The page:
not receive and treat them: at Pylos Pisistratus and Thrasymedes offer
Telemachus and goddess Pallas Athena (in the guise of Mentor) a great meal
and wine, and only later do they want to know who the couple is (28); the
same happens at Menelaus' palace (29) and it happens at goddess Circe's
house (albeit initially with the purpose of deceit). In book 15 Telemachus
-- who is in a hurry -- bids Pisistratus not to tell his father Nestor
that he is in town. Otherwise Nestor will demand of him to stay at the
palace. Nestor is "in love with his hospitality", as Pisistratus says.
(30) Telemachus has been warned: earlier in The Odysseus (in
book 5), Nestor refused to let Telemachus spend the night in his own ship.
And he has been overladen with gifts and gold by Nestor, Menelaus and
Xenia is an essential virtue.
When Odysseus, as a stranger - a beggar even -- stays at his old
swineherd's humble abode, he is testing his hospitality by repeatedly
hinting about him not wanting to be a nuisance to his host, about where he
could spend the following days and about the fact that he does not need
blankets during the cold nights. Luckily, the swineherd is the most
hospitable host that Odysseus wants him to be:
"and the good swineherd shouted to his men,
'Bring your fattest hog!
I'll slaughter it for our guest from far abroad.
We'll savour it ourselves. All too long we've sweated
Over these white-tusked boars - our wretched labour -
While others wolf our work down free of charge!'"
[Book 14, 67-72] (31)
Although this is a tradition, and therefore something you
just do, Homer shows that there are two pragmatic reasons for
xenia: you acquire a good reputation and the gods are watching you.
A king feels that it is his honour to be the most hospitable man in the
land if a king's son visits the country. Odysseus wants to continue his
journey home, as his host Alcinous says:
"'And so it will be'-
Alcinous stepped in grandly - 'sure as I am alive
And rule our island men who love their oars!
Our guest, much as he longs for passage home,
Must stay and wait it out here till tomorrow,
Till I can collect his whole array of parting gifts.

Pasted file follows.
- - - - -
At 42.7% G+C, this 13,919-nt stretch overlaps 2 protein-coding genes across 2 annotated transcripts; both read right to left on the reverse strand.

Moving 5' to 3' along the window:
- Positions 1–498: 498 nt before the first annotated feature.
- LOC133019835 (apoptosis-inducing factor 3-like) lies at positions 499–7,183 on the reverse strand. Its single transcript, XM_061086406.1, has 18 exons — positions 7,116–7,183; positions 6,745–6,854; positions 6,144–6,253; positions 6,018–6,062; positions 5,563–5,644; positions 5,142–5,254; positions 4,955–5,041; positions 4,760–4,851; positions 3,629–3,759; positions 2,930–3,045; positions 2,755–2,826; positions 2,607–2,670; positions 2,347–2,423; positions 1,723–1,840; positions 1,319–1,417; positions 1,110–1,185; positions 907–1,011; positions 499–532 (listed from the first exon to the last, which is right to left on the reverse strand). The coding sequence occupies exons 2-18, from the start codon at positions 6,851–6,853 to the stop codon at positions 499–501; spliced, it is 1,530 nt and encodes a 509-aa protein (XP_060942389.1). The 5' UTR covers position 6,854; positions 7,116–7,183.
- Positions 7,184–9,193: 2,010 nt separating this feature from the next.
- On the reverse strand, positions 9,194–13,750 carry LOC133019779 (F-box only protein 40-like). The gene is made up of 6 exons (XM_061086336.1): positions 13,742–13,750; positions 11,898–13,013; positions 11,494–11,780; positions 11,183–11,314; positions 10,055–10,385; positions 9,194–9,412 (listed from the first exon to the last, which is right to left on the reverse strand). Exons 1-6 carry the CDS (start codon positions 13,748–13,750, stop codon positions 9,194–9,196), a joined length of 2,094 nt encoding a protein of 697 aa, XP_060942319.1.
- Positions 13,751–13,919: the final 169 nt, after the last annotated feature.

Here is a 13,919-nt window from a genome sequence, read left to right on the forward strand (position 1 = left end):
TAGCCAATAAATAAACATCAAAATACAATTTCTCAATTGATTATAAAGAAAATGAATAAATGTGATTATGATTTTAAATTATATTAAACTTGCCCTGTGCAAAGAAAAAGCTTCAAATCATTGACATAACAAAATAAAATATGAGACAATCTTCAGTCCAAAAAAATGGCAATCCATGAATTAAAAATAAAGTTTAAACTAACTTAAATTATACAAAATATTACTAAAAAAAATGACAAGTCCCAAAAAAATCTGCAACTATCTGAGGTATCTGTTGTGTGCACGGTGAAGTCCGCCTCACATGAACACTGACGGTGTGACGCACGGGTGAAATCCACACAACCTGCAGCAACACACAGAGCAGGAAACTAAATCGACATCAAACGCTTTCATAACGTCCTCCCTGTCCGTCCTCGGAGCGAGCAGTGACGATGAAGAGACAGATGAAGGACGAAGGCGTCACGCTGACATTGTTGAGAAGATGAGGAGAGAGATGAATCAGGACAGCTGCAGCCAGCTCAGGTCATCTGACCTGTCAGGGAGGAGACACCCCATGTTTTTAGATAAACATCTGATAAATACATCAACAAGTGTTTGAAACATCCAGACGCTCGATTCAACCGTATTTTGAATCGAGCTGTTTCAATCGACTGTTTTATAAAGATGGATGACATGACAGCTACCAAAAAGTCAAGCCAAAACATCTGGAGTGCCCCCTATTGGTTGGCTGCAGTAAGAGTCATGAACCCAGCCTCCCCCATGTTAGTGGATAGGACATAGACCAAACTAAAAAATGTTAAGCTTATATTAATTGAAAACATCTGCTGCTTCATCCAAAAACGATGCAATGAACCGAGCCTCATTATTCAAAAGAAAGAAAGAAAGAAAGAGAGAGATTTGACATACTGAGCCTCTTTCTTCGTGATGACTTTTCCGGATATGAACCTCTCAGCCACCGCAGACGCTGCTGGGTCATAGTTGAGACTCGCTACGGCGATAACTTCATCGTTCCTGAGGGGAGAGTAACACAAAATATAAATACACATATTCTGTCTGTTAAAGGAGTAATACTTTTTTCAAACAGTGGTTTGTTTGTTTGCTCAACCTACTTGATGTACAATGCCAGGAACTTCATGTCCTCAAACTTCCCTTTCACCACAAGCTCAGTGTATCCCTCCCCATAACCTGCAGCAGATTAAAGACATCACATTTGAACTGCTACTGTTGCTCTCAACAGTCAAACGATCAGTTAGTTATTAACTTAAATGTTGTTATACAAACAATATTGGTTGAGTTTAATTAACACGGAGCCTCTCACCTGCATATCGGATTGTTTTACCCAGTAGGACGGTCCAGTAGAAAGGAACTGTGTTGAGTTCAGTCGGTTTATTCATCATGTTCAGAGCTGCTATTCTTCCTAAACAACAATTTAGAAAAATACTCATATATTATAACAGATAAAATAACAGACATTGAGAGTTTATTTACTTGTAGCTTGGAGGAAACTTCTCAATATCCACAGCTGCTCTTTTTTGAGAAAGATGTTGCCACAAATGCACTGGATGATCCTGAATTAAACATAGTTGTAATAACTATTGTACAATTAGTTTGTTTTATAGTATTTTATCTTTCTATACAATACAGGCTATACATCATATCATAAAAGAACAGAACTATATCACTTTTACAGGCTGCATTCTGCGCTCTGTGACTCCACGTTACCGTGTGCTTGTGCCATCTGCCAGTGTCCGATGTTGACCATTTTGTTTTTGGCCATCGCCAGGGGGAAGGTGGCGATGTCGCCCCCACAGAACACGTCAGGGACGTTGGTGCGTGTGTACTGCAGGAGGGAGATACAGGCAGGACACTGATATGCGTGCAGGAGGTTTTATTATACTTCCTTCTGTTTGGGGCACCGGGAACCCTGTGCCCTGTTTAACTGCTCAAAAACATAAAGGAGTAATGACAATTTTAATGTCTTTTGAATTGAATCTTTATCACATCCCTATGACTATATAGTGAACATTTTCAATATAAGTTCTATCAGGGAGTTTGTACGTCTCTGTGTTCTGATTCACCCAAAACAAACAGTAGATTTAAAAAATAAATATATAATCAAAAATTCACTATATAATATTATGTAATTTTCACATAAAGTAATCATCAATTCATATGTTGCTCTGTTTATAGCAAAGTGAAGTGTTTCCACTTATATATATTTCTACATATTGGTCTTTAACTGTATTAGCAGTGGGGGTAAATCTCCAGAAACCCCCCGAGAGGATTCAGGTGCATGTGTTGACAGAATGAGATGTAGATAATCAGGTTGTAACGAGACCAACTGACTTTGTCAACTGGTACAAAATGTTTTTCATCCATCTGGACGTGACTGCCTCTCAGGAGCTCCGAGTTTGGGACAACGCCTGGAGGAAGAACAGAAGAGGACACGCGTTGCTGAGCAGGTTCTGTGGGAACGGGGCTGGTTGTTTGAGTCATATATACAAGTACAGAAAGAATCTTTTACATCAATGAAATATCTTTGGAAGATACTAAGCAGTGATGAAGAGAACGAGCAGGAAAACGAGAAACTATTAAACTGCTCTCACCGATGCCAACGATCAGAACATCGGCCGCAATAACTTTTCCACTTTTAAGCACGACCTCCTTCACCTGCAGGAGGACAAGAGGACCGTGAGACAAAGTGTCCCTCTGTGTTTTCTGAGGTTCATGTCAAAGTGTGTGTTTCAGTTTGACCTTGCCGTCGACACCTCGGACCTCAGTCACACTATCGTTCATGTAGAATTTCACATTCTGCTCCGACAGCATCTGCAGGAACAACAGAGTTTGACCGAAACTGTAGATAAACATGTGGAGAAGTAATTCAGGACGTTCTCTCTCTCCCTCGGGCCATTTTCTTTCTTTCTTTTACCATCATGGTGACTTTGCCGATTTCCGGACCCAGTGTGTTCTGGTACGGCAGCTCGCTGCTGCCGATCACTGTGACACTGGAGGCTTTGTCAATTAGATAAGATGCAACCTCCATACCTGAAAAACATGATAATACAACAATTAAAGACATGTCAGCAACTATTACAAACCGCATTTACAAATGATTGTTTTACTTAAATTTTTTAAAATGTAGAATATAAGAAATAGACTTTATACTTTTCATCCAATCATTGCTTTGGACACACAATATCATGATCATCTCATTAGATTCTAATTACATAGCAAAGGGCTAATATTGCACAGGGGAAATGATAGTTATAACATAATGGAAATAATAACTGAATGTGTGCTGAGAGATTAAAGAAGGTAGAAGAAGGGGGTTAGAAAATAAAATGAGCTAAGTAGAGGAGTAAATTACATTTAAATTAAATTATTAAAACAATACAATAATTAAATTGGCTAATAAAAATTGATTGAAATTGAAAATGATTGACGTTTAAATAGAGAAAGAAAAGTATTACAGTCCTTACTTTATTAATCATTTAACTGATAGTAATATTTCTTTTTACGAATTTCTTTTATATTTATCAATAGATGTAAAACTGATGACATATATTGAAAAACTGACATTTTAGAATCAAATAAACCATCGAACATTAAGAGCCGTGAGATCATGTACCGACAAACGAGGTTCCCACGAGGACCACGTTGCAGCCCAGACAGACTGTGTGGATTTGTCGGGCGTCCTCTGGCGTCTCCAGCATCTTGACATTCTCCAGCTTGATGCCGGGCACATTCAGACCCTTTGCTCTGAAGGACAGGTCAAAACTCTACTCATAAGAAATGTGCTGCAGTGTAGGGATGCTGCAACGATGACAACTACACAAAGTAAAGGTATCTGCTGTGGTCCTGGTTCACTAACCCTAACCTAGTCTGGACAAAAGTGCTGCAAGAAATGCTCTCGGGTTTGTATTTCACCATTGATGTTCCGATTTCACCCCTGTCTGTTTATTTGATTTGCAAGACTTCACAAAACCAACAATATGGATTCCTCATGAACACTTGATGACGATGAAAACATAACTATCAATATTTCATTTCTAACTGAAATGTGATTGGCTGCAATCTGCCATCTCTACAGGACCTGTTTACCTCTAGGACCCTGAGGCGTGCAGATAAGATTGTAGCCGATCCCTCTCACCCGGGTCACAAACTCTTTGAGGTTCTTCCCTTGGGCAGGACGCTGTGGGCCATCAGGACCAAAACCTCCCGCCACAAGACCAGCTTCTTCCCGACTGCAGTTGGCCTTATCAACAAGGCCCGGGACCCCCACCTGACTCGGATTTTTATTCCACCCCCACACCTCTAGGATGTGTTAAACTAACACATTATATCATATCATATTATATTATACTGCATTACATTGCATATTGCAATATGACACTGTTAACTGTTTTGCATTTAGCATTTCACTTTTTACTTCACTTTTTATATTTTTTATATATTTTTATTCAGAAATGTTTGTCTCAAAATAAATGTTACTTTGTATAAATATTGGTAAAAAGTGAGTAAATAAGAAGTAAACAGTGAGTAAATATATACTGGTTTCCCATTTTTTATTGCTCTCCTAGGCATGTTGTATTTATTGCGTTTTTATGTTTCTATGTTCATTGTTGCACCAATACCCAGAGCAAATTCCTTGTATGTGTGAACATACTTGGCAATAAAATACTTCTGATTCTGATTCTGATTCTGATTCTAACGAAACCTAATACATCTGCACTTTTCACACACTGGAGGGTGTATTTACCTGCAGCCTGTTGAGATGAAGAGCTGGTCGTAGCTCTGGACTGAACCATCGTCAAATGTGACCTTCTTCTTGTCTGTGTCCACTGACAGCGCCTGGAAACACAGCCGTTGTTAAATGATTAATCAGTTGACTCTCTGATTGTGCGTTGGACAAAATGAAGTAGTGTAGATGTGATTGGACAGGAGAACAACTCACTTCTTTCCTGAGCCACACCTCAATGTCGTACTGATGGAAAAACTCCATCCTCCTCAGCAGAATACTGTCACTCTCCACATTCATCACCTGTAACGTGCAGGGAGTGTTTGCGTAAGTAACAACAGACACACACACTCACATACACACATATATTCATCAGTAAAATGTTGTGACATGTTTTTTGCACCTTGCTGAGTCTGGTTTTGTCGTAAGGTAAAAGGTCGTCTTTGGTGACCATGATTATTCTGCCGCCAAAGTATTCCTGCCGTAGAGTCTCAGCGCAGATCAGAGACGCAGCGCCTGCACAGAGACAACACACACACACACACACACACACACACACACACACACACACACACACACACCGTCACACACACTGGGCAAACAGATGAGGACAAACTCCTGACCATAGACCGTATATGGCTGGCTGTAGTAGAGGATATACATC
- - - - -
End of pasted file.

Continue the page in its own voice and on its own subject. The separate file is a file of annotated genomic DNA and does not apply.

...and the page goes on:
His send-off rests with every noble here
But with me most of all:
I hold the reins of power in the realm.' (32)
Menelaus hopes that his royal guests, Telemachus and Pisistratus, will
tell their relatives and the host's equals how good a host he has been to
"'Farewell, my princes! Give my warm greetings
to Nestor, the great commander,
always kind to me as a father, long ago
when we young men of Achaea fought at Troy.'
And tactful Telemachus replied at once,
'Surley, my royal host, we'll tell him all,
as soon as we reach old Nestor - all you say.(...)
I'd tell him (the lost Odysseus) I come from you,
Treated with so much kindness at your hands,
Loaded down with all these priceless gifts!'"
[Book 15, 167-178] (33)
The gods are watching, too. All guests, even beggars,
have been sent by Zeus, Eumaeus says in Book 14, verses 63-66 (34),
and the suitors volley back Antinous' shamelessly aggressive and
inhospitable behaviour towards Odysseus the helpless beggar, as follows:
"Look, Antinous, that was a crime, to strike the luckless
"Your fate is sealed if he's some god from the blue."
"And the gods do take on the look of strangers
dropping in from abroad - "
"Disguised in every way
as they roam and haunt our cities, watching over us -
Transposed to our present days, Antinous' behaviour would
be the same as swearing at a monk. The gods were regarded with a lot of
ambiguity; deceitful yet just and wrathful as they could be. It reminds us
of Elpenor's inappropriate burial which cannot be left unavenged or
uncorrected. When Telemachus received Athena, daughter of Zeus in Book 1,
he did not know that it was she, but he was most hospitable to the
stranger. He stood the divine test of xenia.
In the ancient poem Metamorphoses by the Roman
poet Ovid (43 BC - AD 17), this concept of the divine test of hospitality
yields the beautiful story of the couple Baucis and Philemon. This poor,
elderly Phrygian couple was being visited by Jupiter and his son Mercury
in human shape. The couple showed great hospitality to the strangers and
gave them their finest food, wine and fowl. When the strangers showed
their divine powers, Bausic and Philemon were shocked. The pious couple
was saved from destruction whereas their whole impious, inhospitable town
was changed into a lake. Their house remained untouched and the gods
changed it into a temple. The couple was transformed into two strong trees
(35). The strength of this imperative is reminiscent of the
Judeo-Christian Flood where sinful people are being drowned.
In The Odyssey, with every meal or slaughtering
ritual the table companions perform sacrificing rituals. If the rituals
are performed appropriately, the gods will be well-disposed towards man.
In Book 14 we are given an exact step-by-step description of a sacrifice
performed by the loyal swineherd. It is his fattest hog: he plucked tufts
from its head, threw them into the fire, prayed to all the powers, begging
them to bring Odysseus back; he then sprinkled barley over strips of fatty
pork, and so it goes on for more verses. (36) The reason for Homer to
describe it so elaborately could be that he wants to show that the
swineherd performs the rituals meticulously, as a man of God. After
eating, the swineherd and all the other people in The Odyssey pour
their best wine as a libation.